Grape growers as well as my visual observations confirm that some vine- yards are experiencing powdery mildew outbreaks. If your vineyard is experiencing a powdery mildew outbreak after the application of a DMI fungicide (Frac Code 3) then consider that the powdery mildew may have developed resistance. Powdery mildew resistance to DMI inhibitors was confirmed in Missouri in 2021. Some of the common DMI fungicides include: Mettle, Procure, Rally, TebuStar (tebuconazole) and Vintage. Alternative fungicides to control powdery mildew are: Merivon Xemium (Frac 7+11), Quintec (Frac 13), Topsin M (Frac 1), Torino (Frac U6) and Vivando (U8).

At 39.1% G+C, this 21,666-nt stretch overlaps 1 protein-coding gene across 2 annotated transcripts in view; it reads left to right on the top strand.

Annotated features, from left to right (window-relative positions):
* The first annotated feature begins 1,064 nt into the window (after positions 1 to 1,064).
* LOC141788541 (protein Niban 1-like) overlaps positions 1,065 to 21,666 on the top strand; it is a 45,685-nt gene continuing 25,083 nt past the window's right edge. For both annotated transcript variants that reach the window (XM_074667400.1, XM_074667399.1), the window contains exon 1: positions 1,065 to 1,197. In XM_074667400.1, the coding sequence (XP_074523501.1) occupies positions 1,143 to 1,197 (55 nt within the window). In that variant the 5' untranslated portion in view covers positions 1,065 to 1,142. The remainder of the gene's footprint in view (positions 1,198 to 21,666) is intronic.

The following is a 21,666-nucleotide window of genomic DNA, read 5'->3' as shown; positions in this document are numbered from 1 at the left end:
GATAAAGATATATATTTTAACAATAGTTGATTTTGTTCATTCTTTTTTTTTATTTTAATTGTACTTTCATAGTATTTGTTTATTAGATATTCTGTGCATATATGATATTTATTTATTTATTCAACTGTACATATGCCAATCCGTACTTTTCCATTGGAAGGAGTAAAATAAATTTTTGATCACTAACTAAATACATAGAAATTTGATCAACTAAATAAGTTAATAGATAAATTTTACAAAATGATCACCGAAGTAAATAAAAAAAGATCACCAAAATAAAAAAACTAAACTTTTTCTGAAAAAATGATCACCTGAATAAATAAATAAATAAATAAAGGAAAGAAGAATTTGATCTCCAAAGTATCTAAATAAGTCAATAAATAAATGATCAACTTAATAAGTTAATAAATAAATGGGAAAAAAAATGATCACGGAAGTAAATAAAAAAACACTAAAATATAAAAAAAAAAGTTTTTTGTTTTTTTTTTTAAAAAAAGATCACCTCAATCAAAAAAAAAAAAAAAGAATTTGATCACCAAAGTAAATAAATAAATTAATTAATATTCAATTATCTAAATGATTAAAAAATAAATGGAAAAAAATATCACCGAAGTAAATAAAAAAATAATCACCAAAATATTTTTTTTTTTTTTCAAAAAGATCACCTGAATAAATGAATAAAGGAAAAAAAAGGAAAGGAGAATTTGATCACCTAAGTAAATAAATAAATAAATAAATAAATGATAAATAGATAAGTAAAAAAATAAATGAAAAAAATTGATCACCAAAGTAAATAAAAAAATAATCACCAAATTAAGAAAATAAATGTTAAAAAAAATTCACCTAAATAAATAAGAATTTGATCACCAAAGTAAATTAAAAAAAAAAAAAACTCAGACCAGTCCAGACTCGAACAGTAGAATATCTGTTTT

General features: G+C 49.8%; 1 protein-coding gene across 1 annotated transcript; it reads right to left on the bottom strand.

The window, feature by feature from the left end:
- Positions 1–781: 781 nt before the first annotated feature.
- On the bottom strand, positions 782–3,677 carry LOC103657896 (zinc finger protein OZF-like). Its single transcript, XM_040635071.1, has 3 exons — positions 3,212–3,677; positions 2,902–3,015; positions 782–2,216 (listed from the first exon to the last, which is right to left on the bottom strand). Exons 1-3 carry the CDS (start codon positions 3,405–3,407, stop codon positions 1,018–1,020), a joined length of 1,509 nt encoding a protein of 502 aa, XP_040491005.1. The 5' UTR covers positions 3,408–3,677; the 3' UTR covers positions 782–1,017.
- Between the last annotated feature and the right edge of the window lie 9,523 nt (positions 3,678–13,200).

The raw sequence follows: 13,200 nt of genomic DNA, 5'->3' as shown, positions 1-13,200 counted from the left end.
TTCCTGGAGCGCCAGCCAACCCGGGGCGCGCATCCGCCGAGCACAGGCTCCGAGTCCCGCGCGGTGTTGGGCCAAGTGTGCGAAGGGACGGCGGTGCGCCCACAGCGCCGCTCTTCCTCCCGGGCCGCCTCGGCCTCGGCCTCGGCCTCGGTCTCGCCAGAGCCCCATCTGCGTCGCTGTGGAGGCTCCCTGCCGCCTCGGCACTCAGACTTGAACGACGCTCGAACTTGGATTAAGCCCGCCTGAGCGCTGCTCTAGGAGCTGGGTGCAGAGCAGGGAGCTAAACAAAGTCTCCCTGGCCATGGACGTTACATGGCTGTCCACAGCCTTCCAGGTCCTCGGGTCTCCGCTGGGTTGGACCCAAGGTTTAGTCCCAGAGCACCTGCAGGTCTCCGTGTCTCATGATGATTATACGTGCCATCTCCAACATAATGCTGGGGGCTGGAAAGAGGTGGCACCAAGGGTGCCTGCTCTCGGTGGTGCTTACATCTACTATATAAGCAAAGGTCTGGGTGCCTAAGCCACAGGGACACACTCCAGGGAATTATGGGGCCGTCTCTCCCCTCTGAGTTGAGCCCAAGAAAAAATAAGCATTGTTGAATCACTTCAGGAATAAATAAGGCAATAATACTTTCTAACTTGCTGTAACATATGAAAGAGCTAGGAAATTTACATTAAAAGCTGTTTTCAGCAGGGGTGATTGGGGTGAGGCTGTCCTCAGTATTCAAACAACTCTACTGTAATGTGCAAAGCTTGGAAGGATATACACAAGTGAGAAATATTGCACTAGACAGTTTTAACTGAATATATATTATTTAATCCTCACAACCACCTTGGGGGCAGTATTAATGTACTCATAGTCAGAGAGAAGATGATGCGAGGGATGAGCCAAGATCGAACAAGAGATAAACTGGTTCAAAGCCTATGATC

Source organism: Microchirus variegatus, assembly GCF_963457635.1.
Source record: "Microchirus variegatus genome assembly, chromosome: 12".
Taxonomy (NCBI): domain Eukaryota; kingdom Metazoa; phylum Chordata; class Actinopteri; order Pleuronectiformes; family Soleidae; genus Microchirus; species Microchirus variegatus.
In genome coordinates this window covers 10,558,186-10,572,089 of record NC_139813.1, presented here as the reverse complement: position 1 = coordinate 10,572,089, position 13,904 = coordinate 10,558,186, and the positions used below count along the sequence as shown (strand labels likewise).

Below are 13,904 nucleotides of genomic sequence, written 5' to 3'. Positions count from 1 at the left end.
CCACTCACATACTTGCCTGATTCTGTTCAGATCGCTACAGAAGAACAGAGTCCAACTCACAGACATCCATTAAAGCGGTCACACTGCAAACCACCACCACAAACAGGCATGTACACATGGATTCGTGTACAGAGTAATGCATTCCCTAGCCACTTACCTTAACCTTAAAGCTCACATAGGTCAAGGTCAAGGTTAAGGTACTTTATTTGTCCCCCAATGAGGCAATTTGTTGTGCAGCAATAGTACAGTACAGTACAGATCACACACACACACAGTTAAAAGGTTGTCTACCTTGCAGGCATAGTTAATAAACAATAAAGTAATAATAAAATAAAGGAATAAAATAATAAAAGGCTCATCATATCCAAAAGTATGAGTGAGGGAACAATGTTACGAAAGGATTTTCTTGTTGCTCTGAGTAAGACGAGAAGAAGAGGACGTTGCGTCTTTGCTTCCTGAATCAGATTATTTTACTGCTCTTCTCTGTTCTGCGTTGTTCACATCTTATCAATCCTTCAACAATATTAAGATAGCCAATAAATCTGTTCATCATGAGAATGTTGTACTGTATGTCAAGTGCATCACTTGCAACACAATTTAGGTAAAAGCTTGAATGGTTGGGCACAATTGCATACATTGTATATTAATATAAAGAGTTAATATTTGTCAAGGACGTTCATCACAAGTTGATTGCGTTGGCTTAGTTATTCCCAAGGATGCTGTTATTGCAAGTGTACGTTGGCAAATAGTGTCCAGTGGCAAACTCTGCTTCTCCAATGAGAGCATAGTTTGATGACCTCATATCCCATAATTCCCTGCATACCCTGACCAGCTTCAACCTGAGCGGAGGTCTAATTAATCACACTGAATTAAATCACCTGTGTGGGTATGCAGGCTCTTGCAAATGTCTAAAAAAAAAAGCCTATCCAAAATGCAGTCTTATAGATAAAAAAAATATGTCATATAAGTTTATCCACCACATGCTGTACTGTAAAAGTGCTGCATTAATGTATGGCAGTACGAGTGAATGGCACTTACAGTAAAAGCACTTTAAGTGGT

Some of these alternative fungicides have lengthy pre–harvest intervals (Table 1). Be aware of these PHI’s as harvest nears. Other alternatives for control are to apply a strobilurin fungicides such as Abound, Flint, Pristine or Sovran. Do not apply stobilurin fungicides if you have already made two applications this growing season. Also do not apply strobilurin fungicides if your grapevines are heavily inundated with powdery mildew. Extremely high powdery mildew populations coupled with a very selective fungicide such as the strobilurins increases the potential for selecting for powdery mildew resistant populations. In addition, sulfur is an excellent preventative for powdery mildew. However, sulfur has limited usefulness if powdery mildew has become established throughout a vineyard. Be sure to keep sulfur off of sulfur sensitive cultivars such as Chambourcin and Norton. — By Dean Volenberg, University of Missouri Grape & Wine Institute